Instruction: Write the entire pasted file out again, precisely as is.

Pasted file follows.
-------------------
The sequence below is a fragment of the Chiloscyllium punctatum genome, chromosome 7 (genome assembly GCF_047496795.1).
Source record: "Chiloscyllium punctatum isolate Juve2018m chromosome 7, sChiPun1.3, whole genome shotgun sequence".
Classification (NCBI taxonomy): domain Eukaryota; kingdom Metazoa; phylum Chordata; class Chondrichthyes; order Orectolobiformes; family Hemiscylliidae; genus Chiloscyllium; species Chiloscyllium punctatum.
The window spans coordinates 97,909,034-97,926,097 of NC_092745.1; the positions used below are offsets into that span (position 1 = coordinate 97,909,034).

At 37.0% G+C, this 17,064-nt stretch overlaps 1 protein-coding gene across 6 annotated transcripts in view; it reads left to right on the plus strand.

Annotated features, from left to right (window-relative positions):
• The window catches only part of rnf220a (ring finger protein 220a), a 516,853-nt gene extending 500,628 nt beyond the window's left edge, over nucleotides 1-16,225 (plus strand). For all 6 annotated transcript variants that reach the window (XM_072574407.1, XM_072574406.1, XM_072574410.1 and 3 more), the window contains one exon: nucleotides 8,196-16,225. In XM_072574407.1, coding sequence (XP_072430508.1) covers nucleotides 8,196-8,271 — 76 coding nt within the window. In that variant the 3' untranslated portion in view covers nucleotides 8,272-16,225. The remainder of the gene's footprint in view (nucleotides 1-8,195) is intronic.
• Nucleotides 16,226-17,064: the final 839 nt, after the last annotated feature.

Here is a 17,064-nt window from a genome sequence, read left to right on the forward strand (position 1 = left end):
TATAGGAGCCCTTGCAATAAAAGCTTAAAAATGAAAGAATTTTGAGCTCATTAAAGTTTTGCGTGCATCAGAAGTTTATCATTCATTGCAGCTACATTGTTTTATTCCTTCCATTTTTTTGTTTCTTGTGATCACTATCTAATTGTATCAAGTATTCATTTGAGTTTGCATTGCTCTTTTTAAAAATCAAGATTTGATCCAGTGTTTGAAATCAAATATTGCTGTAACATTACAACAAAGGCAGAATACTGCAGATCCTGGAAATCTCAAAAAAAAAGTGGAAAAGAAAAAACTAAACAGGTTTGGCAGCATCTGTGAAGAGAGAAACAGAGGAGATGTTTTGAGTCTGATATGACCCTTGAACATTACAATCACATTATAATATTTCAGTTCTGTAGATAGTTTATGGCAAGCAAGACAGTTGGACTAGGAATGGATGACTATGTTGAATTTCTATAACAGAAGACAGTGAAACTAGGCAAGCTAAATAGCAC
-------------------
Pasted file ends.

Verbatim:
The sequence below is a fragment of the Chiloscyllium punctatum genome, chromosome 7 (genome assembly GCF_047496795.1).
Source record: "Chiloscyllium punctatum isolate Juve2018m chromosome 7, sChiPun1.3, whole genome shotgun sequence".
Classification (NCBI taxonomy): domain Eukaryota; kingdom Metazoa; phylum Chordata; class Chondrichthyes; order Orectolobiformes; family Hemiscylliidae; genus Chiloscyllium; species Chiloscyllium punctatum.
The window spans coordinates 97,909,034-97,926,097 of NC_092745.1; the positions used below are offsets into that span (position 1 = coordinate 97,909,034).

At 37.0% G+C, this 17,064-nt stretch overlaps 1 protein-coding gene across 6 annotated transcripts in view; it reads left to right on the plus strand.

Annotated features, from left to right (window-relative positions):
• The window catches only part of rnf220a (ring finger protein 220a), a 516,853-nt gene extending 500,628 nt beyond the window's left edge, over nucleotides 1-16,225 (plus strand). For all 6 annotated transcript variants that reach the window (XM_072574407.1, XM_072574406.1, XM_072574410.1 and 3 more), the window contains one exon: nucleotides 8,196-16,225. In XM_072574407.1, coding sequence (XP_072430508.1) covers nucleotides 8,196-8,271 — 76 coding nt within the window. In that variant the 3' untranslated portion in view covers nucleotides 8,272-16,225. The remainder of the gene's footprint in view (nucleotides 1-8,195) is intronic.
• Nucleotides 16,226-17,064: the final 839 nt, after the last annotated feature.

Here is a 17,064-nt window from a genome sequence, read left to right on the forward strand (position 1 = left end):
TATAGGAGCCCTTGCAATAAAAGCTTAAAAATGAAAGAATTTTGAGCTCATTAAAGTTTTGCGTGCATCAGAAGTTTATCATTCATTGCAGCTACATTGTTTTATTCCTTCCATTTTTTTGTTTCTTGTGATCACTATCTAATTGTATCAAGTATTCATTTGAGTTTGCATTGCTCTTTTTAAAAATCAAGATTTGATCCAGTGTTTGAAATCAAATATTGCTGTAACATTACAACAAAGGCAGAATACTGCAGATCCTGGAAATCTCAAAAAAAAAGTGGAAAAGAAAAAACTAAACAGGTTTGGCAGCATCTGTGAAGAGAGAAACAGAGGAGATGTTTTGAGTCTGATATGACCCTTGAACATTACAATCACATTATAATATTTCAGTTCTGTAGATAGTTTATGGCAAGCAAGACAGTTGGACTAGGAATGGATGACTATGTTGAATTTCTATAACAGAAGACAGTGAAACTAGGCAAGCTAAATAGCAC